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Open Access Short Report

Knowledge of undisclosed corporate authorship (“ghostwriting”) reduces the perceived credibility of antidepressant research: a randomized vignette study with experienced nurses

Jeffrey R Lacasse1*, Jonathan Leo2, Andrea N Cimino1, Kristen F Bean1 and Melissa Del-Colle1

Author Affiliations

1 School of Social Work, College of Public Programs, Arizona State University, Phoenix, Arizona, USA

2 Lincoln Memorial University- DeBusk College of Osteopathic Medicine, Harrogate, TN, USA

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BMC Research Notes 2012, 5:490  doi:10.1186/1756-0500-5-490

Published: 5 September 2012

Abstract

Background

There is much concern regarding undisclosed corporate authorship (“ghostwriting”) in the peer-reviewed medical literature. However, there are no studies of how disclosure of ghostwriting alone impacts the perceived credibility of research results.

Findings

We conducted a randomized vignette study with experienced nurses (n = 67), using a fictional study of antidepressant medication. The vignette described a randomized controlled trial and gave efficacy and adverse effect rates. Participants were randomly assigned to one of two authorship conditions, either (a) traditional authorship (n = 35) or (b) ghostwritten paper (n = 32), and then completed a perceived credibility scale. Our primary hypothesis was that the median perceived credibility score total would be lower in the group assigned to the ghostwritten paper. Our secondary hypotheses were that participants randomized to the ghostwritten condition would be less likely to (a) recommend the medication, and (b) want the psychiatrist in the vignette as their own clinician. We also asked respondents to estimate efficacy and adverse effect rates for the medication.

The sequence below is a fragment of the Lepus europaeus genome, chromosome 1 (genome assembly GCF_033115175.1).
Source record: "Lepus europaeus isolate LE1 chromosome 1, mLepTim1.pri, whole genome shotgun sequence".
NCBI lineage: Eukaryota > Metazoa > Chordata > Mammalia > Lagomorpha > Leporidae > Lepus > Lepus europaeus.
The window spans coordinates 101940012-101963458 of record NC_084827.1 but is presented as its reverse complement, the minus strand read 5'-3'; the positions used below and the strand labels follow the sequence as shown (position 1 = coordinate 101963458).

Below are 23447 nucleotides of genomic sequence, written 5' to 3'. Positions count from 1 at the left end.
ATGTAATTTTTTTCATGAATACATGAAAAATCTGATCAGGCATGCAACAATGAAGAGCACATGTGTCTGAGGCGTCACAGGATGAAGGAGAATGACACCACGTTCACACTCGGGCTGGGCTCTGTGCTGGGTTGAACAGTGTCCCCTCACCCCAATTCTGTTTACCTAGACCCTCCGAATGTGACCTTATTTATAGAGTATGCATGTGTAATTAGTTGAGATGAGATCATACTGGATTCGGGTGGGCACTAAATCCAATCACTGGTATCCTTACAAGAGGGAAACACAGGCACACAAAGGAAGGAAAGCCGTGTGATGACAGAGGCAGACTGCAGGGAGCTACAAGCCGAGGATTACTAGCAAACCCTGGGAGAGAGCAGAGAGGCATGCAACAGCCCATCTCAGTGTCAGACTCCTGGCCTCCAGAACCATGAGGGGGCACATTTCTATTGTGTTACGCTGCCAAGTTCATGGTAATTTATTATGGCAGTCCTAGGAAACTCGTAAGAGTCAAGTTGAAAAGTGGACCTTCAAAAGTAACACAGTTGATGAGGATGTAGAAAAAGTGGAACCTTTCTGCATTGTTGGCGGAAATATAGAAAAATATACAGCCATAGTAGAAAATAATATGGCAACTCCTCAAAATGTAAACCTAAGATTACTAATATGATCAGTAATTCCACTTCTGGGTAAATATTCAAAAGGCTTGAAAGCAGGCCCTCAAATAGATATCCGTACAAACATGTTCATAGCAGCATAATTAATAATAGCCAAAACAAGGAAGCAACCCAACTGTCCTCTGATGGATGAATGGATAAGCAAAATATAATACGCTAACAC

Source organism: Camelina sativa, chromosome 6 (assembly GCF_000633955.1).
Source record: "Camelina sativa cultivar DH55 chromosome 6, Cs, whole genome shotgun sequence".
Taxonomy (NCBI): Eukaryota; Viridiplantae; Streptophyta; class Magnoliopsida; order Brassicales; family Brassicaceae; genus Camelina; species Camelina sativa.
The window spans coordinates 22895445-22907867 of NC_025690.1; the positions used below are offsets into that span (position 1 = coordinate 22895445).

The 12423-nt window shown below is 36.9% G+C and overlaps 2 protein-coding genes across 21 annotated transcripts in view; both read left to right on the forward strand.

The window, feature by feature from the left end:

There was a statistically significant difference in perceived credibility among those assigned to the ghostwriting condition. This amounted to a difference of 9.0 points on the 35-point perceived credibility scale as tested through the Mann–Whitney U test. There was no statistically significant difference between groups in terms of recommending the medication, wanting the featured clinician as their own, or in estimates of efficacy or adverse effects (p > .05 for all such comparisons).

Conclusion

In this study, disclosure of ghostwriting resulted in lower perceived credibility ratings.